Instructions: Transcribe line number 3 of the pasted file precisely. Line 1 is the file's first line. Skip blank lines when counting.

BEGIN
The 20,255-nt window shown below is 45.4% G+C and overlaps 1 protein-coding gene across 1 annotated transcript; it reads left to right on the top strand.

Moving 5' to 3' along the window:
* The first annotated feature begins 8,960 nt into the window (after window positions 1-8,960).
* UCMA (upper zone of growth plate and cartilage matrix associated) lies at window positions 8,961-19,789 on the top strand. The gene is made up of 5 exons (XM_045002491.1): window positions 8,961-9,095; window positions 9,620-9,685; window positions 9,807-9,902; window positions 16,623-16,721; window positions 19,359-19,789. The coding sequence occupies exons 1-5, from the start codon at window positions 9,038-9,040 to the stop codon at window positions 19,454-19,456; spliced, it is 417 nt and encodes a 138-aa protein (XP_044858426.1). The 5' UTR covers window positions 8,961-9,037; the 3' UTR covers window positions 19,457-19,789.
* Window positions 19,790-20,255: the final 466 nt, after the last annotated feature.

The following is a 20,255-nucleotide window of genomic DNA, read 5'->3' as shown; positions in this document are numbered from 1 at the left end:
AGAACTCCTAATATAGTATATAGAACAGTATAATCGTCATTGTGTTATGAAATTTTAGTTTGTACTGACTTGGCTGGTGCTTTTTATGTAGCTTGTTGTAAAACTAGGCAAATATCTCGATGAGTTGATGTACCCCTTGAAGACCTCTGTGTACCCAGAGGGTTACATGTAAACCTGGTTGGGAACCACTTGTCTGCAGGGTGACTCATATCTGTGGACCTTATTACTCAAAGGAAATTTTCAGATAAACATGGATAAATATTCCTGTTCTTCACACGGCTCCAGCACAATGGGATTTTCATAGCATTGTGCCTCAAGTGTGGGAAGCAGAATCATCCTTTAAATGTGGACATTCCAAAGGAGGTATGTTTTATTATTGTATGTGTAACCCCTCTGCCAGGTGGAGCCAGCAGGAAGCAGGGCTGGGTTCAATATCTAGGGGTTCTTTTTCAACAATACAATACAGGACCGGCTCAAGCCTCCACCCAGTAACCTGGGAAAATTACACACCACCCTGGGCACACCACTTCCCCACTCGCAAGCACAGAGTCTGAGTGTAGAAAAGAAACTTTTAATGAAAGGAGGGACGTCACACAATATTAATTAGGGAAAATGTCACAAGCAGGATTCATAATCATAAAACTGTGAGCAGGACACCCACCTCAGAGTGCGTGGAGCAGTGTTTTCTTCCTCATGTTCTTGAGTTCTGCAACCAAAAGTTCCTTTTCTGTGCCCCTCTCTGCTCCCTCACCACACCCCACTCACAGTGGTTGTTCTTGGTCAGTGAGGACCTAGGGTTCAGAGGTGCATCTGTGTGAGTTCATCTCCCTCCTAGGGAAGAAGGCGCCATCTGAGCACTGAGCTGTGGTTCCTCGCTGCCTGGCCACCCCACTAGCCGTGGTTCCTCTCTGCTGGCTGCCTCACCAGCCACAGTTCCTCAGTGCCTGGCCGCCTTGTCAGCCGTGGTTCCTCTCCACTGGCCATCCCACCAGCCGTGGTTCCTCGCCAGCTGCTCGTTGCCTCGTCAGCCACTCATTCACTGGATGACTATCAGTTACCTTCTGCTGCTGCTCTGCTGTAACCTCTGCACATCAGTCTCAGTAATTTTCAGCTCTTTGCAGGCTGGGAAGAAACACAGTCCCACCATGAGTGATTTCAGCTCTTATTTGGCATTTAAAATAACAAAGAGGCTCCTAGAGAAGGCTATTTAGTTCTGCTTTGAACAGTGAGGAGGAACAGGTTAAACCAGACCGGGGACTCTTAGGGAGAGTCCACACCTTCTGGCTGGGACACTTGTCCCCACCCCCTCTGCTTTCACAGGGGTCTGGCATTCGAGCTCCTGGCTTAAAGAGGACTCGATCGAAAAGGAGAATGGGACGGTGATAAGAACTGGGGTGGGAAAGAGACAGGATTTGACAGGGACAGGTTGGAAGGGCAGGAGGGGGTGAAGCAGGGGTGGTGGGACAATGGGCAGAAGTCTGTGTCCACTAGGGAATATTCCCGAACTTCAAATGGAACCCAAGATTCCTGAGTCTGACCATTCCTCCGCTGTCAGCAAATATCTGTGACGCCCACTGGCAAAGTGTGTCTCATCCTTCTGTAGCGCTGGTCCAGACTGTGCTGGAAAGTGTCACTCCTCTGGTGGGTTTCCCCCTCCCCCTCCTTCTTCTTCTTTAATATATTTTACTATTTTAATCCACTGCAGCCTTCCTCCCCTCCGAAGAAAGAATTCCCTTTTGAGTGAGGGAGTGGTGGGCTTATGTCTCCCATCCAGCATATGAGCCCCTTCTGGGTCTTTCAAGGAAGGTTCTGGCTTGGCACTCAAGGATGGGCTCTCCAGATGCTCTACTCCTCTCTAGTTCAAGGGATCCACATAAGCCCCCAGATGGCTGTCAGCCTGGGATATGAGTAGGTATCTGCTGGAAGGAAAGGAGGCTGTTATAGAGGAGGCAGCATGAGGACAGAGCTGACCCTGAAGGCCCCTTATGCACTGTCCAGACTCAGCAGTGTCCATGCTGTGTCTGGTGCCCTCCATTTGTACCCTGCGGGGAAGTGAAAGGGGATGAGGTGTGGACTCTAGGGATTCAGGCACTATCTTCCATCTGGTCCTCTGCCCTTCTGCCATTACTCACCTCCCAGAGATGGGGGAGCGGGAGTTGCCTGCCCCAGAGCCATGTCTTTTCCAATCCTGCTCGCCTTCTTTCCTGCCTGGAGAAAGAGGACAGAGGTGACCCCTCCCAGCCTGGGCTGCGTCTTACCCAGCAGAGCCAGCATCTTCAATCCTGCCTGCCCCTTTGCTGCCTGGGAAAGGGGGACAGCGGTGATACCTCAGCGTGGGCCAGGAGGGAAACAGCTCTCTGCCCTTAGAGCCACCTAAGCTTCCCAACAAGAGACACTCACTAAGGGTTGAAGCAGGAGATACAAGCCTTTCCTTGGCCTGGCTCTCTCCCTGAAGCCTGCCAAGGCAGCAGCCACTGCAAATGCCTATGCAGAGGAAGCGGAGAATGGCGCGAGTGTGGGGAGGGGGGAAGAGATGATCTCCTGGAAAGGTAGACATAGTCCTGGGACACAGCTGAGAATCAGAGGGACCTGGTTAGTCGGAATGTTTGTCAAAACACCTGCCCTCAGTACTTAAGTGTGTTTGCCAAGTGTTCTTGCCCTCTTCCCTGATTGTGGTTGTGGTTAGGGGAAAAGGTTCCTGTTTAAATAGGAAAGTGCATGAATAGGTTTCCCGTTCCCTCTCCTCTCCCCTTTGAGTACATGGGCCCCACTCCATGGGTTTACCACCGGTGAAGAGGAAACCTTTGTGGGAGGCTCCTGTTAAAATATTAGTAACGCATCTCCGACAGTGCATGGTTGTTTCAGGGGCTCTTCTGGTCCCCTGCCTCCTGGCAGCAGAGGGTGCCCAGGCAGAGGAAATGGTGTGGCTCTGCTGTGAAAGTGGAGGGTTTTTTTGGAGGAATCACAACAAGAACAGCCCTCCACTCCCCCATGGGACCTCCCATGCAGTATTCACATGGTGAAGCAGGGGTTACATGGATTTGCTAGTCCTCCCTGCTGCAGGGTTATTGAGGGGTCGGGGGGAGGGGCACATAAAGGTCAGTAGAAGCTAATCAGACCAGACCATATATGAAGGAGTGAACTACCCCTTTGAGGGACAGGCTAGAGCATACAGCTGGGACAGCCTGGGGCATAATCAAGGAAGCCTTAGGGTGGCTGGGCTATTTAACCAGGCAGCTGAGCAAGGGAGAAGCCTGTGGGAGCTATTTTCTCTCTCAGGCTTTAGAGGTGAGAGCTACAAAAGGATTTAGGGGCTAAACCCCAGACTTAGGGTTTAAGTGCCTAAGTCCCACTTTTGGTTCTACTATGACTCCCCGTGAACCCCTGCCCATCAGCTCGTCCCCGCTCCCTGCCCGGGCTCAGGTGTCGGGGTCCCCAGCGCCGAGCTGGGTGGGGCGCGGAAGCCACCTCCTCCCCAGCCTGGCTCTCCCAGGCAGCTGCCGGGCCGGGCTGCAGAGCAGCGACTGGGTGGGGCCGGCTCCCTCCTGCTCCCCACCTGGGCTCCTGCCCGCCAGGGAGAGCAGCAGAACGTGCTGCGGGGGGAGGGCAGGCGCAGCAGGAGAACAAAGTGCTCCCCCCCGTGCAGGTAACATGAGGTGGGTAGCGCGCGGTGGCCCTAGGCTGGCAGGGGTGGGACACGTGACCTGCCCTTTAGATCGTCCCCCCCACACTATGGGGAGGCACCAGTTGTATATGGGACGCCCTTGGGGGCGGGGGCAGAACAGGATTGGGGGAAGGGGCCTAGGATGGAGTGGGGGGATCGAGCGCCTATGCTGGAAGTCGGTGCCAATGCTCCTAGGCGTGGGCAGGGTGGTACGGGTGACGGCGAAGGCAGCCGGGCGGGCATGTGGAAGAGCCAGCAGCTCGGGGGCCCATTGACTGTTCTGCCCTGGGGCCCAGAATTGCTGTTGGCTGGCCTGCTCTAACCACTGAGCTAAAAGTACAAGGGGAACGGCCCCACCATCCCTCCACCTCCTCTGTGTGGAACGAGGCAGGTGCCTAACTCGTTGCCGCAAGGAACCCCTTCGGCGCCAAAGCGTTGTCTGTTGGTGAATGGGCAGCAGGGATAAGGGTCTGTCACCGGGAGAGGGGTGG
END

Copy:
* The first annotated feature begins 8,960 nt into the window (after window positions 1-8,960).